I'm trying to reconcile that with the ideal diffuser (Lambert) case now... The lambert BRDF is just "k" (diffuse colour), so for a white surface we typically just use dot(N,L) in our per pixel calculations.
If we incorporate the view angle through, we get dot(N,L)/dot(N,V)... which results in a very flat and unrealistic looking surface.

There are actually three cosine terms: dot(incident light dir, surface normal), dot(emitted light dir, normal), dot(viewer dir, normal) -> the last two cancel out (the differential area over which the emitted light is distributed grows proportionally to the observed differential area).

Posted by on 17 May 2014 - 01:26 PM

On my Intel HD Graphics 3000 thingy extracting quads from points is about twice as fast as instancing quads.

### #5123450CG book suggestions

Posted by on 13 January 2014 - 08:37 PM

Just to throw some unmentioned stuff in: ShaderX-, GPU Pro-, GPU Gems-, Jim Blinn's Corner - series, Real-Time Shadows (really good), Visual Perception From A Computer Graphics Perspective

### #5108441Voxel Cone Tracing Experiment - Part 2 Progress

Posted by on 11 November 2013 - 04:43 AM

Just a general idea regarding the light-info accumulation concept which was floating around my head for some time now and I finally want to get rid of :

Instead of cone-tracing per screen-pixel (which is how the technique works default wise IIRC), couldn't you seperate your view frustrum into cells (similar to what you do for clustered shading, but perhaps with cube-shaped cells), accumulate the light information in these represented by spherical harmonics using cone-tracing and finally use this SH - 'volume' to light your scene?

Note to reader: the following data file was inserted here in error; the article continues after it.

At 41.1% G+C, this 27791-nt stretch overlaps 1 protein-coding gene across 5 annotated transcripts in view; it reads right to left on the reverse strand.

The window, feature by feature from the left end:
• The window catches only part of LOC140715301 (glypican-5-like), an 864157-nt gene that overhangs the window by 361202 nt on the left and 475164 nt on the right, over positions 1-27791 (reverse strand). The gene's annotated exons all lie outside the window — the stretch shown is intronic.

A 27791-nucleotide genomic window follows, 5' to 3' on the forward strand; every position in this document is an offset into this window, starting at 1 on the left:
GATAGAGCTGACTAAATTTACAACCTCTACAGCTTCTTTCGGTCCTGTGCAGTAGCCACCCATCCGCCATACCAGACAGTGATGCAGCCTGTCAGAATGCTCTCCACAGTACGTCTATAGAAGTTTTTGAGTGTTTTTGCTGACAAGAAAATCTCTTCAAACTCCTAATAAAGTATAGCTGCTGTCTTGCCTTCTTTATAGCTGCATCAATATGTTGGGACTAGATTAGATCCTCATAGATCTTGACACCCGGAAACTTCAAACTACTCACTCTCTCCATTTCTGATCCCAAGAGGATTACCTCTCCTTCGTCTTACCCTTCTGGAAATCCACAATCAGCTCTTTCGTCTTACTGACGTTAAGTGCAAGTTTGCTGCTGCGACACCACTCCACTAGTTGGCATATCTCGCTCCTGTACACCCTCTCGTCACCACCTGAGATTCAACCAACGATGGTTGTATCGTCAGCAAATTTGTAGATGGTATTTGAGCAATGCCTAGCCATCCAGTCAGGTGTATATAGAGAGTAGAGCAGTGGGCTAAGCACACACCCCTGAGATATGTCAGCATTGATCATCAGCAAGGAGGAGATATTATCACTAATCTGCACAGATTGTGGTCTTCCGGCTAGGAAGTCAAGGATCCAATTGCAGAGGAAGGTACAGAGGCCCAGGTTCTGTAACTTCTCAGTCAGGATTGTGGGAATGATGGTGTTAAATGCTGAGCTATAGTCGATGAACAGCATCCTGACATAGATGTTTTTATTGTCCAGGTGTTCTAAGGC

You would of course end up with low frequent information only suitable for diffuse lighting (like when using light propagation volumes, but still with less quantization since you would not (necessarily) propagate the information iteratively (or at least with fewer steps if you choose to do so to keep the trace range shorter)) but on the other hand you could probably reduce the amount of required cone-traces considerably (you also would only need to fill cells with intersecting geometry (if you choose not to propagate iteratively)) and, to some extend, resolve the correlation between the amount of traces and the output pixel count.

Just an idea.

### #5104071Spherical Area Lights

Posted by on 24 October 2013 - 05:54 AM

I was plotting some values and noticed that the sin2 term looked just like the smoothstep function, and it turns out that it's coincidentally very close:

That's basically how the vegetation's wind animation in Crysis has been optimized: https://developer.nvidia.com/content/gpu-gems-3-chapter-16-vegetation-procedural-animation-and-shading-crysis

I'm always using  x * x *( 3.0 - 2.0 * x ) instead of Smoothstep, which I think is often times more optimal since Smoothstep maps the input to the range [0..1] at first even if it is already in this required range.

### #5103748Spherical Area Lights

Posted by on 23 October 2013 - 09:49 AM

The formula given in the paper needs to be converted from angles to vectors before being used in shader code, and it can be rearranged quite a bit too, which is why it often looks different.
Ok, but the last time I checked GGX on being normalized I actually got 1. Have you forgotten to include the cosinus term perhaps?